US President Donald Trump has written an extraordinary letter warning his Turkish counterpart Recep Tayyib Erdogan, which has now surfaced dating 9th October.
In the letter, Trump very outrightly threatened and warned Erdogan from the beginning. “Let’s work out a good deal! You don’t want to be responsible for slaughtering thousands of people, and I don’t want to be responsible for destroying the Turkish economy and I will.”
Trump wrote in the missive “History will look upon you favorably if you get this done the right and humane, it will look upon you forever as the devil if good things don’t happen. Don’t be a tough guy. Don’t be a fool!” he further wrote.
The letter was written in a classic Donald Trump-style where he went on the offensive from the beginning by cutting right to the chase.
On 15 October, the President of the United States informed that he had signed an executive order sanctioning Turkish officials (Defense Minister, Interior Minister and Energy Minister), hiking tariffs on Turkish steel up to 50% and “immediately” halting trade negotiations with the country, which Vice President Mike Pence confirmed Monday.
Donald Trump wrote a letter to the US House of Representatives about Turkey’s National Emergency. According to Trump, the US will immediately stop negotiations on an ongoing $100 billion trade deal with Turkey and steel tariffs will also be increased by 50 percent.
Shortly before announcing the sanctions and tariff hikes, Trump wrote in a thread of tweets that “Anyone who wants to assist Syria in protecting the Kurds is good with me, whether it is Russia, China, or Napoleon Bonaparte.”
….and Assad to protect the land of our enemy? Anyone who wants to assist Syria in protecting the Kurds is good with me, whether it is Russia, China, or Napoleon Bonaparte. I hope they all do great, we are 7,000 miles away!
— Donald J. Trump (@realDonaldTrump) October 14, 2019
Turkish troops and allied Syrian rebels have launched the offensive in northern Syria to push back from the border members of a Syrian Kurdish militia, called the People’s Protection Units (YPG), and to create a “safe zone” where up to two million Syrian refugees can be resettled.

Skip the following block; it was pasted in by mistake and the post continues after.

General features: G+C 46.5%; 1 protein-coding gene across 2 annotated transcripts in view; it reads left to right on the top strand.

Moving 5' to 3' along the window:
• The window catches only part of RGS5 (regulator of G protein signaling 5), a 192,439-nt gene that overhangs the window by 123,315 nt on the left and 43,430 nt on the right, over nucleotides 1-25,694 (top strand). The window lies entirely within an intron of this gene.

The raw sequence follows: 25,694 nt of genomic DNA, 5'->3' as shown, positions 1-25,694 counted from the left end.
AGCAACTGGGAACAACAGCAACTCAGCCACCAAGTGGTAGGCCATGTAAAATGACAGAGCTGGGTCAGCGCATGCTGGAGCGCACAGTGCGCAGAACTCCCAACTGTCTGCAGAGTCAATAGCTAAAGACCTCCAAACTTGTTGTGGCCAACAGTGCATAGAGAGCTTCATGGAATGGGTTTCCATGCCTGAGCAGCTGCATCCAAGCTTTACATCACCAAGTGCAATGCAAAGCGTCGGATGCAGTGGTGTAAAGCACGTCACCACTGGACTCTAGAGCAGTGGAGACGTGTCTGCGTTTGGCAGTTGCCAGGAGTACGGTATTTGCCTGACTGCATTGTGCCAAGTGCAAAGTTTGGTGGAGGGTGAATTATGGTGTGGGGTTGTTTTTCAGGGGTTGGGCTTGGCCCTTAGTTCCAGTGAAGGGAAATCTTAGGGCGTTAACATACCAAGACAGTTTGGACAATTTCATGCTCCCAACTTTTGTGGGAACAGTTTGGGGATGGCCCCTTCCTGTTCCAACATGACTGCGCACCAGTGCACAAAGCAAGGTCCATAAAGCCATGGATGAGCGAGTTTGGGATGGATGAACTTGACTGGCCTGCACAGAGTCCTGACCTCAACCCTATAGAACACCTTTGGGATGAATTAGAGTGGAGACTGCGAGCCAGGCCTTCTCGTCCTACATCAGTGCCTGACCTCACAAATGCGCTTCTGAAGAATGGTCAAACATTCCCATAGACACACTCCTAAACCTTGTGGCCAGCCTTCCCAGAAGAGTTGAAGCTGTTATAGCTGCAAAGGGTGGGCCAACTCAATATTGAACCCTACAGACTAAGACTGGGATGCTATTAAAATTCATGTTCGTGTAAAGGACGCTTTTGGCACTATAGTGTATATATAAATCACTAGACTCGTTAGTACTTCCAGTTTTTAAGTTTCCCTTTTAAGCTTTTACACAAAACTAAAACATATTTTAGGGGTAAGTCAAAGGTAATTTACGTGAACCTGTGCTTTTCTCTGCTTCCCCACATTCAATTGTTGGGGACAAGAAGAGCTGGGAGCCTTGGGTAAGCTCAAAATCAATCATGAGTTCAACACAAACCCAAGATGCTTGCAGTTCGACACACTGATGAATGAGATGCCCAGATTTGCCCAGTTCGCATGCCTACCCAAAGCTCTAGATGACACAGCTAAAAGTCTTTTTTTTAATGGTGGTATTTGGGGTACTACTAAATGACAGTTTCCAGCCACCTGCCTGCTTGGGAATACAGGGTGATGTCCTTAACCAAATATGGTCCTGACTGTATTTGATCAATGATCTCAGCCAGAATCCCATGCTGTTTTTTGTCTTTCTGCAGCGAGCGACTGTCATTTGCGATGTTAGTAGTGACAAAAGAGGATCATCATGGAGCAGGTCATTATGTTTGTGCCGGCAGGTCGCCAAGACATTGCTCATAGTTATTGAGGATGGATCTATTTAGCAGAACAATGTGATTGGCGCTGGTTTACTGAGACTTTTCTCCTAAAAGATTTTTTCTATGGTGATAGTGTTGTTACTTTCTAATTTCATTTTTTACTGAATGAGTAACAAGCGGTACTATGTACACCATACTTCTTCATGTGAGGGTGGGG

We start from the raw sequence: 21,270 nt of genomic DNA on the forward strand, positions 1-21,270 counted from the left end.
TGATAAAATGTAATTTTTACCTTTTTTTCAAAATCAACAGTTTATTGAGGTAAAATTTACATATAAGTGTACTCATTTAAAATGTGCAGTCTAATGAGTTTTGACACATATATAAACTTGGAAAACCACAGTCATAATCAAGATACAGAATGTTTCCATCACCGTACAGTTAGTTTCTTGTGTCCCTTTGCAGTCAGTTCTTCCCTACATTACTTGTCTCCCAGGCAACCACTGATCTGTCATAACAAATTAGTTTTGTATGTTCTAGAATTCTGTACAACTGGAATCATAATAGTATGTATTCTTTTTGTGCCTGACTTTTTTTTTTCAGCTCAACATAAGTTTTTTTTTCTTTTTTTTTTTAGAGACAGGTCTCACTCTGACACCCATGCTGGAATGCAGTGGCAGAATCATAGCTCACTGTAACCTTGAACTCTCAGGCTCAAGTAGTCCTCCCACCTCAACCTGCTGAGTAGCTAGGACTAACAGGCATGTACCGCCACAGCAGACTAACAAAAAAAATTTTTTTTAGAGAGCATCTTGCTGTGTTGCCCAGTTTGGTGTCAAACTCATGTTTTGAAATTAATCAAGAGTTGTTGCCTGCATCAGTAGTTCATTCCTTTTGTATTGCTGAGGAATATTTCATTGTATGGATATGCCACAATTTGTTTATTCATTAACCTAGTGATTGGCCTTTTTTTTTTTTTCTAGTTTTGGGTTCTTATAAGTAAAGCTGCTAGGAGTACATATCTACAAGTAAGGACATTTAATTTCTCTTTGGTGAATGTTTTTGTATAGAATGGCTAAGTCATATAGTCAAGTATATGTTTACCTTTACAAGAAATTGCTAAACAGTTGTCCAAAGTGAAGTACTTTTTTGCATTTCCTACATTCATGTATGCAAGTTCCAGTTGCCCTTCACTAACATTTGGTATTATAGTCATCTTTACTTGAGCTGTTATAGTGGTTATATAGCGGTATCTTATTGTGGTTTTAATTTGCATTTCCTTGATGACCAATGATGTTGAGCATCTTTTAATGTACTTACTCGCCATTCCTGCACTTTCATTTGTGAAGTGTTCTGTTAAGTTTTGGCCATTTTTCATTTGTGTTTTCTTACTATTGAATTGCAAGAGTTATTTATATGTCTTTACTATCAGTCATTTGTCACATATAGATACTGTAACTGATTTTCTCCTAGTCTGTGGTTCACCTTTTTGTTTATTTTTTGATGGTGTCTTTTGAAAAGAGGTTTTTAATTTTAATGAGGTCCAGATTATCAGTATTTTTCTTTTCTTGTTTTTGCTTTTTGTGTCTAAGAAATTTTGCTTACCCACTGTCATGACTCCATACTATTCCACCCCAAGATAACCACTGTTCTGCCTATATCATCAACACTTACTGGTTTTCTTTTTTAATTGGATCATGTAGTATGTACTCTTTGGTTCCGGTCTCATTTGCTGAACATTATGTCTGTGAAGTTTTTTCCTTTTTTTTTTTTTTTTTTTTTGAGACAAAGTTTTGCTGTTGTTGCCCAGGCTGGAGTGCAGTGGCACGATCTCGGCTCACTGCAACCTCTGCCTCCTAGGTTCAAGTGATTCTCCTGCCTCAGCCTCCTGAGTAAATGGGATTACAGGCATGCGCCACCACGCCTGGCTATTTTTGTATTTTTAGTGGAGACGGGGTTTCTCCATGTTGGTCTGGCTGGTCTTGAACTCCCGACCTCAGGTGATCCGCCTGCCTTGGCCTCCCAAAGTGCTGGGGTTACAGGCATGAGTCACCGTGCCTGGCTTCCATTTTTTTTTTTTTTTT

Earlier Trump had withdrawn US troops from Syria which cleared the way for a Turkish offensive against Kurds who had fought alongside the United States. The President all but washed his hands of the conflict, saying that “it has nothing to do with us.”
Kurdish-led forces have been a critical ally of the US in the fight against the Islamic State (IS) group in Syria and there are fears that the destabilisation could lead to a jihadist resurgence.
Among the countries that have spoken out against Turkey’s misadventures and condemned it for attack on Syria include America, Syria Russia, France, China, Germany, Israel, India, United Kingdom, and Denmark.
It is clear that Turkey has come under scrutiny by attacking Syria and is facing International backlash. Turkey has been on a slippery slope for far too long and Trump has not shied away from being blunt and attacking in an official letter which many might think is not necessarily in the boundary of diplomatic niceties.
Trump had shown his intent through the letter and his recent flurry of sanctions prove that he was being serious and that Erdogan can not take him lightly.